Photo of the Week – June 27, 2014

A selection of photos from a prairie ecologist’s family vacation in the mountains of Colorado…

Rocky mountain stream.

A rocky mountain stream not far from the door of the cabin we stayed in last week.  South of Idaho Springs, Colorado.


Slow shutterspeed

Since I don’t see fast flowing water (or rocks) very often in my part of Nebraska, I don’t often get to play with the old photography trick of using a slow shutterspeed to show the movement of the water.


slow shutterspeed again

I spent way more time than I should have on the slow-shutterspeed-trick…


Where the snow is coming from...

We got to climb high enough to see the melting snow that was feeding all those streams.  It was fun to think about the fact that the snow melt we were looking at would be flowing right past us in the Platte River when we got home.  Hell’s Hole Trail.


Boys and I climbed up a ridge one evening.

One evening, the boys and I climbed up a ridge near our cabin just because it was there.


John thinks he's funny

John thought it was funny to pretend he was clinging to the edge of a cliff.  (His feet are solidly on the rocks below.)


Favorite part of mountains are above the tree line.

My favorite parts of the mountains are above treeline where I don’t feel so closed in.  Chief Mountain.


Dan also likes

Daniel (and his brother) lobbied hard to climb Chief Mountain, even though we’d done the same hike only a year before.  The scenery WAS very nice…


Bristlecone pine

Bristlecone pines are found only at very high elevations.  Both the live and dead ones are very picturesque.


Summit lake near Mount Evans.

One cool evening, we dodged some light showers and took a short uphill hike from Summit lake near Mount Evans.  The scenery was enough to take your breath away – though the 13,000 foot elevation helped with that as well…  


Mount Evans and Summit Lake.

A  panoramic view of Mount Evans and Summit Lake from the trail.


Douglas fir cone.

Of course, despite the gorgeous scenery, many of my  favorite photos from the trip were close-ups.  Just as in prairies, close-up photography helps me see details I would otherwise have missed.  For example, did you know Douglas fir cone had these funny little trident-like appendages on them?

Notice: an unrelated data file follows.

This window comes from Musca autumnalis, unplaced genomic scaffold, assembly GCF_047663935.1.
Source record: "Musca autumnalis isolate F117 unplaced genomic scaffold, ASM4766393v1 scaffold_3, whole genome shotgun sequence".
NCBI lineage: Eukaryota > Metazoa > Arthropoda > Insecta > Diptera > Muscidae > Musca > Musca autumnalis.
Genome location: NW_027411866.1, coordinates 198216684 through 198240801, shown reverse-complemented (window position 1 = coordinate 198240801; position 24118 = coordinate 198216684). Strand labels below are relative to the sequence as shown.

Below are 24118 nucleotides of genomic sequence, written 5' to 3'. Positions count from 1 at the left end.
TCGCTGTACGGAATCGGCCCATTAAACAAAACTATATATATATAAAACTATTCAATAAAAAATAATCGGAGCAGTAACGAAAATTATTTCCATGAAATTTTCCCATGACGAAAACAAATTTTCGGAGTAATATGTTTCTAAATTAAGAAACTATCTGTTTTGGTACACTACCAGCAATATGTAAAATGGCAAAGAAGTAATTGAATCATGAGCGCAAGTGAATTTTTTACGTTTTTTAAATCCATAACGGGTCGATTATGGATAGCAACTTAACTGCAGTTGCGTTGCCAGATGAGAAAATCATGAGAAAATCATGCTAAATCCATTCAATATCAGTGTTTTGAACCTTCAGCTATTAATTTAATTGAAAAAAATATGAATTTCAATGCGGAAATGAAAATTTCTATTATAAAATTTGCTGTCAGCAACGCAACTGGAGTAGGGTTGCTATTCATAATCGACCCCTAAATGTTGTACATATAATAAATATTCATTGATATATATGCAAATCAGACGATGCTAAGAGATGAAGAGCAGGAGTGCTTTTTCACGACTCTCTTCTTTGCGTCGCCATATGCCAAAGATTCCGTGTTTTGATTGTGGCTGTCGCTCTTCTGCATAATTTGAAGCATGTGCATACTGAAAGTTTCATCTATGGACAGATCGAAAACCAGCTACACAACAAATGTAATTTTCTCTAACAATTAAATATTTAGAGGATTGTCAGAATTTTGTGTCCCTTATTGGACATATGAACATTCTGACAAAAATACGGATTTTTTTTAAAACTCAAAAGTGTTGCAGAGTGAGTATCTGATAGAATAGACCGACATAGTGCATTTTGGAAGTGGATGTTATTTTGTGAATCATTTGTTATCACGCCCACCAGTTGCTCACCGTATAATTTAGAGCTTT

Colorado spruce

A close-up of Colorado spruce needles.


Venus's slipper orchid, aka Fairly slipper orchid (Calypso bulbosa).

Venus’s slipper orchid, aka Fairly slipper orchid (Calypso bulbosa).  My wife found several of these near our cabin.  After I photographed one, I looked it up in one of the field guides in the cabin.  My favorite quote from the guide was: “Although one of our smallest orchids, Venus’s slipper is the most exquisite, as well as the most elusive.”

It was great to spend a week in cooler weather and see some different landscapes, and I really enjoyed the concentrated time with my family.  Pine and spruce woodlands are very pretty, though the alpine meadows above them were certainly my favorites.  I can see how some people really enjoy living in the mountains.  However, while I like short trips to the mountains, I am always glad to get back home to the wide open landscape of the Nebraska prairie.

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About Chris Helzer

Chris Helzer is the Director of Science for The Nature Conservancy in Nebraska. His main role is to evaluate and capture lessons from the Conservancy’s land management and restoration work and then share those lessons with other landowners – both private and public. In addition, Chris works to raise awareness about the importance of prairies and their conservation through his writing, photography, and presentations to various groups. Chris is also the author of "The Ecology and Management of Prairies in the Central United States", published by the University of Iowa Press. He lives in Aurora, Nebraska with his wife Kim and their children.

15 thoughts on “Photo of the Week – June 27, 2014

  1. Nice pictures, but there are a whole bunch of trees and mountains in the way! I feel sorry for all those people forced to live in the Rockies. You can’t see anything. I’m glad I’m from the prairie.

  2. I agree with most of what you said, except the part about spending too much time using the slo-mo on the creeks. :) It’s funny. I was born and raised in Chicago and freaked out by the lack of trees when we moved here. My Gramma’s Pierce farm had lots of trees. It wasn’t until college when I took a course on Plains Lit from Fran (rats, I can’t think of her last name!) that I was able to appreciate the plains and now I also get claustrophobic in the woods!

  3. Douglas Fir cones are called “rat trap cones” because the trident appendages resemble the back end of a rat caught in a trap.

  4. How about savanna, a little of both. I got tired of fuzzy water and switched to a faster speed. I like the blobs better. ;)

  5. Hi, Thanks for all your wonderful photos. I am a Nebraskan living in Colorado. It’s beautiful here, but you know, I miss the four seasons, the birds, having a big garden, and of course, the nice people of Nebraska.


  6. Oh, that makes me miss my mountains… I plan to climb Mt. Evans in Sept. I’ve already done Bierdstat. I have to agree that the alpine meadow is one of my favorite parts of the mountains, mostly because you are up high and can see…. Great Photos!

  7. Mmmmm, yummy photos! You capture the heart & soul of the land in your lens–both the big views and the close-ups. Makes me miss those peaks! And I’m glad you got to see the Calypso orchid. I’ve found them in CA and CO, and it is my mission now to find them in northern NM, where I recently moved. Here’s a post on a beautiful community of them near Boulder: And did you know they were a favorite of John Muir? Here, with sources, is the story:


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